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. 2012 Jul;108(2):697-707.
doi: 10.1152/jn.00910.2011. Epub 2012 Apr 18.

Friction-based Stabilization of Juxtacellular Recordings in Freely Moving Rats

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Free PMC article

Friction-based Stabilization of Juxtacellular Recordings in Freely Moving Rats

Lucas Herfst et al. J Neurophysiol. .
Free PMC article

Abstract

Virtually nothing is known about the activity of morphologically identified neurons in freely moving mammals. Here we describe stabilization and positioning techniques that allow juxtacellular recordings from labeled single neurons in awake, freely moving animals. This method involves the use of a friction-based device that allows stabilization of the recording pipette by friction forces. Friction is generated by a clamplike mechanism that tightens a sliding pipette holder to a preimplanted pipette guide. The interacting surfaces are smoothed to optical quality (<5-nm roughness) to enable micrometer stepping precision of the device during operation. Our method allows recordings from identified neurons in freely moving animals, and thus opens new perspectives for analyzing the role of identified neurons in the control of behavior.

Figures

Fig. 1.
Fig. 1.
Mechanics of the friction-based device. A: top view of the assembled device. Boxes highlight the friction clamp (1), the central core (2) with friction interface indicated in red, and the pipette-holding arm (3). Modified from Burgalossi et al. (2011), with permission from Elsevier. B: 3-dimensional view of the assembled device with the recording pipette in position. The friction interface is highlighted in red. C: color-coded maximal translations of the device according to finite element method (FEM) simulation under the application of 106 mN (arrows), corresponding to the assumed 5 g maximal acceleration of the rat (see methods). The base of the pipette guide is the fixed point. Maximal translation of the pipette tip is shown. D: schematic representation showing the position of the individual implanted components relative to a rat's head.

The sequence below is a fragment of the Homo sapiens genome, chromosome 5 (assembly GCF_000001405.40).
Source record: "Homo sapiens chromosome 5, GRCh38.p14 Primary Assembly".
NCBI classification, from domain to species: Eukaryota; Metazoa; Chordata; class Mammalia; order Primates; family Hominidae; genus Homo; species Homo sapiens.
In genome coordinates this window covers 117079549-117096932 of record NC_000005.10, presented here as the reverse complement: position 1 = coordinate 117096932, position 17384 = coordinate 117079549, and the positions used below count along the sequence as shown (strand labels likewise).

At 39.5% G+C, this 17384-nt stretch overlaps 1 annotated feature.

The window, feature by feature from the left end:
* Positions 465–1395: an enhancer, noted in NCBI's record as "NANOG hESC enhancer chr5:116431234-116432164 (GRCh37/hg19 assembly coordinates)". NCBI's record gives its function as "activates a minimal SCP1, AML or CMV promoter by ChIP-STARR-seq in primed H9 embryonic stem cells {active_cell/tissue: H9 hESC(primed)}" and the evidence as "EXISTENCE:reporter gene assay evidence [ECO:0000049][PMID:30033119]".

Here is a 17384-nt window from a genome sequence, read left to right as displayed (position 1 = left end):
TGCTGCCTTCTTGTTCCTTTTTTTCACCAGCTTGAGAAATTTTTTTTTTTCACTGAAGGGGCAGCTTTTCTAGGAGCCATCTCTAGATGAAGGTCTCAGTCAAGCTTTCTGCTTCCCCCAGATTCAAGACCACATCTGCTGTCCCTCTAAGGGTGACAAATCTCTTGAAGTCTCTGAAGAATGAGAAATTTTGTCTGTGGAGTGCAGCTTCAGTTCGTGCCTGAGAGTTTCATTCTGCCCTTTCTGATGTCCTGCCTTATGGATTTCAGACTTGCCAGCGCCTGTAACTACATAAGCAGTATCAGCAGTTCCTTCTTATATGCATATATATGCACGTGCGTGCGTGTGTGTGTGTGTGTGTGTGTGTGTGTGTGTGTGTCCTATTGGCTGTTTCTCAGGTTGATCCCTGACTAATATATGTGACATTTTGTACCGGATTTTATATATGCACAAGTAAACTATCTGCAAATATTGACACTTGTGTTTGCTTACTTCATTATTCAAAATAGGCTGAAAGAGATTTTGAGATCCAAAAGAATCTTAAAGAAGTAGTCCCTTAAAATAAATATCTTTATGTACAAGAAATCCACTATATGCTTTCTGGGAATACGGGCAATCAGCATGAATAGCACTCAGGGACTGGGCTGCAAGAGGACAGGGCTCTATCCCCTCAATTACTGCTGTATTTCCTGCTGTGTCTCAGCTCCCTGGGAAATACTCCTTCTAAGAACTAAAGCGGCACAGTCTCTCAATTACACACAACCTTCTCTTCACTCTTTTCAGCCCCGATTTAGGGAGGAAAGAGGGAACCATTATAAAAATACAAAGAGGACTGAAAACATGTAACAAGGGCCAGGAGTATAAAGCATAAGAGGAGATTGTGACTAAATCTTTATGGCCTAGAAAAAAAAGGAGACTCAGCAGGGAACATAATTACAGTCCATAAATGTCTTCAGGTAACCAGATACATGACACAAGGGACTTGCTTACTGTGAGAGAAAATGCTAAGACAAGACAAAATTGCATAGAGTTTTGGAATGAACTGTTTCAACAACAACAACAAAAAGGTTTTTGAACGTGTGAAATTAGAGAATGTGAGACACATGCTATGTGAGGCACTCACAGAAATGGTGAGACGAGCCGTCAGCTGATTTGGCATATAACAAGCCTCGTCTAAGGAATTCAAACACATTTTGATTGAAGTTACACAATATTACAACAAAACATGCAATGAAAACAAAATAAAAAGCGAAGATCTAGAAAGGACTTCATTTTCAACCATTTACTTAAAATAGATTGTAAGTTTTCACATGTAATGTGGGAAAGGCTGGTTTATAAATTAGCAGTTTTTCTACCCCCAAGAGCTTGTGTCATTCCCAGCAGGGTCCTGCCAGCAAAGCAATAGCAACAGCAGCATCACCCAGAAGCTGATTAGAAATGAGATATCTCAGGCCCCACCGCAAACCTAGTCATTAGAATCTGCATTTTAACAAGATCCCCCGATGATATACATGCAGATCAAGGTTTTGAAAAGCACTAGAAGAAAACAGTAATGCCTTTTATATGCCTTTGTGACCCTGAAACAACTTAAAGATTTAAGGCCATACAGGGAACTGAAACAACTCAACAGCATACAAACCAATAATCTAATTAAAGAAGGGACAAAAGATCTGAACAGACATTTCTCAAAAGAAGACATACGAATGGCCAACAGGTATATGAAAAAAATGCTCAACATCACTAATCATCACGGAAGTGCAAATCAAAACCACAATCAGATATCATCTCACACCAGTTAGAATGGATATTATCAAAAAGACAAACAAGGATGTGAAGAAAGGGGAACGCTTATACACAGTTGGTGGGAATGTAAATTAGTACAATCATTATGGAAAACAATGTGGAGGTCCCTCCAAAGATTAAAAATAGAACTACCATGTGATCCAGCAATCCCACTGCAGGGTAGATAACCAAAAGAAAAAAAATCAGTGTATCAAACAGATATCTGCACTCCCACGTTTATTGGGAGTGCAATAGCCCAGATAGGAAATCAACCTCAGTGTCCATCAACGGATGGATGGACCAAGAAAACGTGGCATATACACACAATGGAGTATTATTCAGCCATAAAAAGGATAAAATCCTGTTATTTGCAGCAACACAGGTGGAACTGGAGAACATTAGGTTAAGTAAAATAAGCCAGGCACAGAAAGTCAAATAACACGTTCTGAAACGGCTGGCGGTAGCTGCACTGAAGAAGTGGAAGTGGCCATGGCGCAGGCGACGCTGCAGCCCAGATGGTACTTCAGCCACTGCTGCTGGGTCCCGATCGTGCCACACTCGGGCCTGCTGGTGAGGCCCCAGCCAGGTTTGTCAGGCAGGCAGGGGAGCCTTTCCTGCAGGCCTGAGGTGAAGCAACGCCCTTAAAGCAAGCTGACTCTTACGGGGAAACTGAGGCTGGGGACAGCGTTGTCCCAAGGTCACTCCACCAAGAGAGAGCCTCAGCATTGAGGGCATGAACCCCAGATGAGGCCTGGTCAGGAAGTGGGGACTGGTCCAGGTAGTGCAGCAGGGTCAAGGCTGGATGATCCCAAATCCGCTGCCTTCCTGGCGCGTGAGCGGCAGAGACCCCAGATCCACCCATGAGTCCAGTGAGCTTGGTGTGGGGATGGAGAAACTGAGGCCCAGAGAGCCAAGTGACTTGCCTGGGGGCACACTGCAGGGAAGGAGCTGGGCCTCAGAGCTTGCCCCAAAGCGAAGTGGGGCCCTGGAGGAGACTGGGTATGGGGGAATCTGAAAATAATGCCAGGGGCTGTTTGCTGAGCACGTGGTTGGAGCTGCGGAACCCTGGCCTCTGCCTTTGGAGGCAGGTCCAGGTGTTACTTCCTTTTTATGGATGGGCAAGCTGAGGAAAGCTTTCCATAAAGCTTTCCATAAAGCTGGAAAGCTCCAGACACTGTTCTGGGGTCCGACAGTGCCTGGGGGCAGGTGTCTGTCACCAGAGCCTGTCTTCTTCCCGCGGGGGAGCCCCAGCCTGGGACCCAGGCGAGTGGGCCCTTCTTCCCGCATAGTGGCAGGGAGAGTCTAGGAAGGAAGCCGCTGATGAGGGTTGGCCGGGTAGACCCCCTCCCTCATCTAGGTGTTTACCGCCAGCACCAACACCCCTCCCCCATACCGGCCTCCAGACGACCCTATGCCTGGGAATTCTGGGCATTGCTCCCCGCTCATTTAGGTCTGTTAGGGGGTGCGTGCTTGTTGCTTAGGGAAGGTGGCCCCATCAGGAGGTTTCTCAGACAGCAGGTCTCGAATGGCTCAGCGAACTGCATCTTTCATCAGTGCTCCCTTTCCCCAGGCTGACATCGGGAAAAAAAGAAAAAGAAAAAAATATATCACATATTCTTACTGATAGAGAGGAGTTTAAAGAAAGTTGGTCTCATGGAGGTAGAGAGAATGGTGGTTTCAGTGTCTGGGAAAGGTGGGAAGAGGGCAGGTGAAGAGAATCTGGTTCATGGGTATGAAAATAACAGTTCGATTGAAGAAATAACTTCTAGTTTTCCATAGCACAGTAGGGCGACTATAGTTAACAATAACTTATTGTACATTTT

Fig. 2.
Fig. 2.
Steps and performance of the juxtacellular recording technique in freely moving animals. A: schematic representation of the steps to perform juxtacellular recordings in freely moving animals. Time 0 refers to the initial establishment of the juxtacellular configuration. Note that the “agarose” step can also be performed before, and not necessarily after, establishing the juxtacellular configuration. Components modified from Burgalossi et al. (2011), with permission from Elsevier. B: recording electrode with long thin taper used for juxtacellular recordings. Inset: higher magnification of the tip. C: average firing rates computed during the 1st minute of juxtacellular recording (“initial”), “before labeling,” and “before release” of the animal from the head-fixation frame. The averages are calculated separately for all neurons (n = 83, black) and without the 2 fast-spiking cells (−FS) in our data set (n = 81, gray). Error bars represent SD. D: overview of the performance of the friction device for obtaining juxtacellular recordings in freely moving animals: 28% of the experiments were interrupted because of inability to obtain stable juxtacellular recordings (“aborted experiments”); the percentages for “anchoring-transfer losses,” “wake-up losses,” and “freely moving recordings” refer to the subset of experiments (72%) in which 1 stable juxtacellular recording in the target region was obtained and stabilization was attempted by application of acrylic (“anchoring attempts”).